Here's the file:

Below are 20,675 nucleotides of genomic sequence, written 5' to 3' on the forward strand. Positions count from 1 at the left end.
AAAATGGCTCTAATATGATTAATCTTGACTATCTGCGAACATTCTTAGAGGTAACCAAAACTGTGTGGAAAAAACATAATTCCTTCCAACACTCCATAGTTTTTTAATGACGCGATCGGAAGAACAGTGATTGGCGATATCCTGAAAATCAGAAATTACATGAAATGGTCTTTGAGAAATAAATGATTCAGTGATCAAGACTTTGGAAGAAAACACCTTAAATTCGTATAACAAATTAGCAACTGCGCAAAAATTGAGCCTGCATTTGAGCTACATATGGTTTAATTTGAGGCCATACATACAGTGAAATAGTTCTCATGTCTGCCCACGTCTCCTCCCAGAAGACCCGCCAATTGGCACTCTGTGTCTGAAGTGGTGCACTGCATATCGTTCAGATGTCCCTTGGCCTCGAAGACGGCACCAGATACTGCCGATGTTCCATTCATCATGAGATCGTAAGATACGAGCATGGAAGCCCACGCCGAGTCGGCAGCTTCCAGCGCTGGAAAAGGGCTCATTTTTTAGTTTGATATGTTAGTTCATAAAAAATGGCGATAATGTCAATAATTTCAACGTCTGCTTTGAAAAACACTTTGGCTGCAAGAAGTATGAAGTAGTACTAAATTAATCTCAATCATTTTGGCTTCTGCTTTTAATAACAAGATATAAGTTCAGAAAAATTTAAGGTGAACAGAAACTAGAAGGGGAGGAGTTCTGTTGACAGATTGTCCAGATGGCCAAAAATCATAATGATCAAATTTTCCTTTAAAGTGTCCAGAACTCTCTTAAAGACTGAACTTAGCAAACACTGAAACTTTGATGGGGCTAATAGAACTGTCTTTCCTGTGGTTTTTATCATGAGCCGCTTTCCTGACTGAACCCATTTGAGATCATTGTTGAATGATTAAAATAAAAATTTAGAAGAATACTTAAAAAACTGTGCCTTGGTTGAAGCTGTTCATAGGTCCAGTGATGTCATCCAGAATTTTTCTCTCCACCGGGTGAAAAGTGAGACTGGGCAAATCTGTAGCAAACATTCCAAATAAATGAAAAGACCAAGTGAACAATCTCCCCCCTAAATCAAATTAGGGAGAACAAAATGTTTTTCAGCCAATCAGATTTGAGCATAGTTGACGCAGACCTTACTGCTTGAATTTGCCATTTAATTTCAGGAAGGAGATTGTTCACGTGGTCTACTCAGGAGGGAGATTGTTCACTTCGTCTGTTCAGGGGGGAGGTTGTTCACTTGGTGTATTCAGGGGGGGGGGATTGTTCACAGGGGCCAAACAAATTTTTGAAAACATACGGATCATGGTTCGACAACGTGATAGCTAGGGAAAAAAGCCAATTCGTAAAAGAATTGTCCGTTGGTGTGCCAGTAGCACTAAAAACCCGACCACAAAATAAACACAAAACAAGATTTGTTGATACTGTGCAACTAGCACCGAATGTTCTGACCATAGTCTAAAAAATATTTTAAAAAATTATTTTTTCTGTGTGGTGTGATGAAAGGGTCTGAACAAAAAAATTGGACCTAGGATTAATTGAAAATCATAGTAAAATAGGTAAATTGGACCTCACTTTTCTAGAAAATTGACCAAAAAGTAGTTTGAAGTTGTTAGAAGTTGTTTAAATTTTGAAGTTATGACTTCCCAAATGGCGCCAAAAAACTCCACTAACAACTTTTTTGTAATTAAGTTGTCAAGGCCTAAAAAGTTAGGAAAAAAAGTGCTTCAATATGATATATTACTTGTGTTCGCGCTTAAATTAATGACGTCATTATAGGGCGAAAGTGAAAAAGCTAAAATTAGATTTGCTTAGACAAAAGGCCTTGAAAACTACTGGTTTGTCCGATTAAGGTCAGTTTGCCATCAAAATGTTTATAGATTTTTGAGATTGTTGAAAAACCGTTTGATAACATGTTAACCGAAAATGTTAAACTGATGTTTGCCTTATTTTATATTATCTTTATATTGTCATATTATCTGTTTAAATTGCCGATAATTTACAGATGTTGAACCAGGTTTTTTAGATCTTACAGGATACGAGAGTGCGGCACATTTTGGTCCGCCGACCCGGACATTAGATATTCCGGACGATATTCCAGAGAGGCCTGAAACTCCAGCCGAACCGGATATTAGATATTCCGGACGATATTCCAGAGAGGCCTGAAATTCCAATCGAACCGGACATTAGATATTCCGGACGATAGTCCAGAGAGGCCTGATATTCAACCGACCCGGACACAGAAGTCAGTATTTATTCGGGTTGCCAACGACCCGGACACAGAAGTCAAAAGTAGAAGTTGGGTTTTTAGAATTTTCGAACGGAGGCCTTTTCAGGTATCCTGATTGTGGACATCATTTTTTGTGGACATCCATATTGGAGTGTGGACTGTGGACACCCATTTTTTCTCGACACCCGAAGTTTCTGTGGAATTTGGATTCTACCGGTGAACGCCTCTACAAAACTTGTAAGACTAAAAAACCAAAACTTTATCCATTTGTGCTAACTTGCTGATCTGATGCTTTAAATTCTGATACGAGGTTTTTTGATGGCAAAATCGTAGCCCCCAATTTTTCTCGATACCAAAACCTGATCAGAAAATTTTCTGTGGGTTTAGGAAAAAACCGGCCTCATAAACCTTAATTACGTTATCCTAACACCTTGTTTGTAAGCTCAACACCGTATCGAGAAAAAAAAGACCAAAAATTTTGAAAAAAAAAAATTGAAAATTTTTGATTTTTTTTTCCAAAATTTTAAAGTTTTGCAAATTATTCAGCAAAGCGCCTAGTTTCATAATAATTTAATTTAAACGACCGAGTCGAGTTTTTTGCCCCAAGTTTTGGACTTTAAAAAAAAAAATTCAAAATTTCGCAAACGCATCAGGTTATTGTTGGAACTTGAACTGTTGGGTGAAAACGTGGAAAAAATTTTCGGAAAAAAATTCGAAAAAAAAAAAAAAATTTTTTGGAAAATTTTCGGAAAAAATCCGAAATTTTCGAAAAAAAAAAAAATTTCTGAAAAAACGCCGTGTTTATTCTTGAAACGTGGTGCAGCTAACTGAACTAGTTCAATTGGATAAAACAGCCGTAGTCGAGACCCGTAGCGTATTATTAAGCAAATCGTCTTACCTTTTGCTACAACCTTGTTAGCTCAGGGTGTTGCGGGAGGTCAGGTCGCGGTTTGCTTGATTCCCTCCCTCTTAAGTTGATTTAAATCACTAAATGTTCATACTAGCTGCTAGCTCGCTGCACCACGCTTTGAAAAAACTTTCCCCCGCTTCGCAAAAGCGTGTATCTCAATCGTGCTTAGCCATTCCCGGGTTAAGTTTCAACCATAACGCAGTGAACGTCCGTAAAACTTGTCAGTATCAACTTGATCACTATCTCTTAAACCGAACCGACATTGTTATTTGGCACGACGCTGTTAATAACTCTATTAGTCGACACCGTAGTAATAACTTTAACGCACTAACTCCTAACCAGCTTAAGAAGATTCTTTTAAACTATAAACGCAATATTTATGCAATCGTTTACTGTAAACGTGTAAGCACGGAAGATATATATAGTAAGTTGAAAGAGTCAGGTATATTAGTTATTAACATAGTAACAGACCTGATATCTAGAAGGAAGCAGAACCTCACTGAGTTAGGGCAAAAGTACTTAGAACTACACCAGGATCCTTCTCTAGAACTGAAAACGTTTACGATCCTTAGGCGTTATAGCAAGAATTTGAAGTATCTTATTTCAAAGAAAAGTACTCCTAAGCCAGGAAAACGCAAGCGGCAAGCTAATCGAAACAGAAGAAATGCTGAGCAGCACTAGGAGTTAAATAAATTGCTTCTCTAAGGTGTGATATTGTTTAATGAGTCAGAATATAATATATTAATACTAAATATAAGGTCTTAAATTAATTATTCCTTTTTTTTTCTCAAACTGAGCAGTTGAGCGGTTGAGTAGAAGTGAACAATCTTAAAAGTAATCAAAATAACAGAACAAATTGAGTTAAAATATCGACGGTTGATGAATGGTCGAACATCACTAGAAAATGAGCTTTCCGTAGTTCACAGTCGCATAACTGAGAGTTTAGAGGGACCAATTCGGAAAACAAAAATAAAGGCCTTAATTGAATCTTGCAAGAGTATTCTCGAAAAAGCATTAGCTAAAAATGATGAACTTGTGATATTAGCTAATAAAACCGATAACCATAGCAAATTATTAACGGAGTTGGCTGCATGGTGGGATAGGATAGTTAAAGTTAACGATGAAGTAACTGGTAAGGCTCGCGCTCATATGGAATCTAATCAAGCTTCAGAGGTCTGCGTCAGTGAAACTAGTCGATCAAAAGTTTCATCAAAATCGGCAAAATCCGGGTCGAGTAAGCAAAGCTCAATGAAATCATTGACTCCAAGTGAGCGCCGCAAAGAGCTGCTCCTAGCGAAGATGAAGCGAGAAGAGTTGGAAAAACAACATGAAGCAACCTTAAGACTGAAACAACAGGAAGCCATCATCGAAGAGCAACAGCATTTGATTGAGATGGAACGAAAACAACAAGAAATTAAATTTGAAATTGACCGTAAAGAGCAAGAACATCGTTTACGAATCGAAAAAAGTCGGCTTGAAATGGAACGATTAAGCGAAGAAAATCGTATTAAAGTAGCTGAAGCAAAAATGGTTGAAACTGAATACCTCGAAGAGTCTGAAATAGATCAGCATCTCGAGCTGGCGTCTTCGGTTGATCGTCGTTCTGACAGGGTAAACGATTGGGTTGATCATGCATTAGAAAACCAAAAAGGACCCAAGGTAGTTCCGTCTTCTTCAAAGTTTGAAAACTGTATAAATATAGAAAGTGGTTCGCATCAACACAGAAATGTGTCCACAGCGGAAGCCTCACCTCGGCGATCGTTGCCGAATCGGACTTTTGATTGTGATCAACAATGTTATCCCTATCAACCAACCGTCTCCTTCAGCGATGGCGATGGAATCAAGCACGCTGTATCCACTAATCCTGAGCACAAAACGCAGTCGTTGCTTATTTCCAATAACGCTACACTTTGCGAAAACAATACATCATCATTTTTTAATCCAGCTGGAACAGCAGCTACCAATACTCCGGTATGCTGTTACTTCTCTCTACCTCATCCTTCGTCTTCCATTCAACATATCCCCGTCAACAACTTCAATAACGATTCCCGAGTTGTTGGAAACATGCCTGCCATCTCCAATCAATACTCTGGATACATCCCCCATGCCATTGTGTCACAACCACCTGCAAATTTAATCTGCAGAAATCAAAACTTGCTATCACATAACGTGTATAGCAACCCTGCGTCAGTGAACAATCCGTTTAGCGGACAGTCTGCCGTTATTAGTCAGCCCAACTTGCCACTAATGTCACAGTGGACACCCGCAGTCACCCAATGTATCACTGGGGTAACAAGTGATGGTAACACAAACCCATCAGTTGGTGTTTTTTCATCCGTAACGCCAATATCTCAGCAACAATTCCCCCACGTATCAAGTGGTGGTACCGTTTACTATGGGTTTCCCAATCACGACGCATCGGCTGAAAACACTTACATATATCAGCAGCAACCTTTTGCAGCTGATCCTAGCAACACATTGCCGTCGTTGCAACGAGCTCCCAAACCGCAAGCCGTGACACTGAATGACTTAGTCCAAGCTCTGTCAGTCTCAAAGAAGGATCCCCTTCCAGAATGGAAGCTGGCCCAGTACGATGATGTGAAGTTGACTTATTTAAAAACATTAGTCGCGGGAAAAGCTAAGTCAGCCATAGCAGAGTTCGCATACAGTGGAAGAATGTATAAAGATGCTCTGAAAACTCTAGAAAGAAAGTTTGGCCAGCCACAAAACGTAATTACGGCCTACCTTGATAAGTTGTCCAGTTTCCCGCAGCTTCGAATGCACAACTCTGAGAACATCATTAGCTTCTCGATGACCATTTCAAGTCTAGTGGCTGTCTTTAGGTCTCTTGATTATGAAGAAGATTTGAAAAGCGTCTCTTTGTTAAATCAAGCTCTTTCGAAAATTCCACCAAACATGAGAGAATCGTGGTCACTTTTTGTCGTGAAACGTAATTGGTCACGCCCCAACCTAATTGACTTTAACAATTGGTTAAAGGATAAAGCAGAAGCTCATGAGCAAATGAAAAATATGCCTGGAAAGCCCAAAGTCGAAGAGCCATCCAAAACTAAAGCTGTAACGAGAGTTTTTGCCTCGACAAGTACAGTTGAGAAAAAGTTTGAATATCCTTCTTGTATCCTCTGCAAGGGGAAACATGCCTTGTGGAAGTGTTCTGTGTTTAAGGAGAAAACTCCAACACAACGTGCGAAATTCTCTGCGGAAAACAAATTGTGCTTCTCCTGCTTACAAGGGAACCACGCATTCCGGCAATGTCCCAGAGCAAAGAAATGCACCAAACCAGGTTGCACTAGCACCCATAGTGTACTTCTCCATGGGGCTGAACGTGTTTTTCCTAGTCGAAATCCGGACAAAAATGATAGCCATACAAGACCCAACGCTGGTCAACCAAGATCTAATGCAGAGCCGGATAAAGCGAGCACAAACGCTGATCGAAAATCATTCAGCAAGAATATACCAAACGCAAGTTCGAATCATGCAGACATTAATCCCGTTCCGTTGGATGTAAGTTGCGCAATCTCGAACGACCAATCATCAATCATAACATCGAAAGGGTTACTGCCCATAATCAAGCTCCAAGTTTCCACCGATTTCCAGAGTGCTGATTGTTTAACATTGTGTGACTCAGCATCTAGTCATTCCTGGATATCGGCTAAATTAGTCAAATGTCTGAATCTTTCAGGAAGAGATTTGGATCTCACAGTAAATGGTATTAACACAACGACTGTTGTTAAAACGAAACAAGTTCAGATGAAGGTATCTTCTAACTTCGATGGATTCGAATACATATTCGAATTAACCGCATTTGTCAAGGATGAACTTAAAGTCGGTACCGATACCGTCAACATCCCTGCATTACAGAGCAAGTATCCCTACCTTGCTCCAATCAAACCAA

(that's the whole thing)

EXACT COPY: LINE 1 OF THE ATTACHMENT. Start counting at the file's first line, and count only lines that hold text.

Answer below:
Below are 20,675 nucleotides of genomic sequence, written 5' to 3' on the forward strand. Positions count from 1 at the left end.